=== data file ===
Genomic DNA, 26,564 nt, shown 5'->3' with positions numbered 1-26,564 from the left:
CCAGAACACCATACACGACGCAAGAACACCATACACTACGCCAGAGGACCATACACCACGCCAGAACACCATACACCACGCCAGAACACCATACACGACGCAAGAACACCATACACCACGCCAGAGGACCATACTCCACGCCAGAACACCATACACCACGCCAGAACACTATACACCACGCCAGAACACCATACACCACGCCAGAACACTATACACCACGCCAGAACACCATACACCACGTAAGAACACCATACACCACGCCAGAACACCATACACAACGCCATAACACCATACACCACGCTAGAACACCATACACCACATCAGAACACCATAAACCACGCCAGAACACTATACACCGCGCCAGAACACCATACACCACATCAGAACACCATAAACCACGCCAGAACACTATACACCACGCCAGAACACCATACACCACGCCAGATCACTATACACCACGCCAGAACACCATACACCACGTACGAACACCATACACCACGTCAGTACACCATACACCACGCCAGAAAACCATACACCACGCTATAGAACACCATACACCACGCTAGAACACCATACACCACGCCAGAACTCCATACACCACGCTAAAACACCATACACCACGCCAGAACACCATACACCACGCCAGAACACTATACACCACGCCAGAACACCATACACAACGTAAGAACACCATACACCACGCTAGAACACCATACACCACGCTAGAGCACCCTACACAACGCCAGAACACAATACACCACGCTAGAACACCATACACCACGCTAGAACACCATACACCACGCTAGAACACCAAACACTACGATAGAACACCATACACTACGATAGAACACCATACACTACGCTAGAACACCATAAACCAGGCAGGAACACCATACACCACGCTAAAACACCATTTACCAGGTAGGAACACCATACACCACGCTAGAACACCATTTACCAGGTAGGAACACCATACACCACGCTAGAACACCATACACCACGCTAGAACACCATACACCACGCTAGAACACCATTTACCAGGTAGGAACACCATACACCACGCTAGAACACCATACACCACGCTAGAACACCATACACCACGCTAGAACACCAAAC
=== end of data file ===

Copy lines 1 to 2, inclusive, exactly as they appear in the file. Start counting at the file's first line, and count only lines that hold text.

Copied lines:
Genomic DNA, 26,564 nt, shown 5'->3' with positions numbered 1-26,564 from the left:
CCAGAACACCATACACGACGCAAGAACACCATACACTACGCCAGAGGACCATACACCACGCCAGAACACCATACACCACGCCAGAACACCATACACGACGCAAGAACACCATACACCACGCCAGAGGACCATACTCCACGCCAGAACACCATACACCACGCCAGAACACTATACACCACGCCAGAACACCATACACCACGCCAGAACACTATACACCACGCCAGAACACCATACACCACGTAAGAACACCATACACCACGCCAGAACACCATACACAACGCCATAACACCATACACCACGCTAGAACACCATACACCACATCAGAACACCATAAACCACGCCAGAACACTATACACCGCGCCAGAACACCATACACCACATCAGAACACCATAAACCACGCCAGAACACTATACACCACGCCAGAACACCATACACCACGCCAGATCACTATACACCACGCCAGAACACCATACACCACGTACGAACACCATACACCACGTCAGTACACCATACACCACGCCAGAAAACCATACACCACGCTATAGAACACCATACACCACGCTAGAACACCATACACCACGCCAGAACTCCATACACCACGCTAAAACACCATACACCACGCCAGAACACCATACACCACGCCAGAACACTATACACCACGCCAGAACACCATACACAACGTAAGAACACCATACACCACGCTAGAACACCATACACCACGCTAGAGCACCCTACACAACGCCAGAACACAATACACCACGCTAGAACACCATACACCACGCTAGAACACCATACACCACGCTAGAACACCAAACACTACGATAGAACACCATACACTACGATAGAACACCATACACTACGCTAGAACACCATAAACCAGGCAGGAACACCATACACCACGCTAAAACACCATTTACCAGGTAGGAACACCATACACCACGCTAGAACACCATTTACCAGGTAGGAACACCATACACCACGCTAGAACACCATACACCACGCTAGAACACCATACACCACGCTAGAACACCATTTACCAGGTAGGAACACCATACACCACGCTAGAACACCATACACCACGCTAGAACACCATACACCACGCTAGAACACCAAAC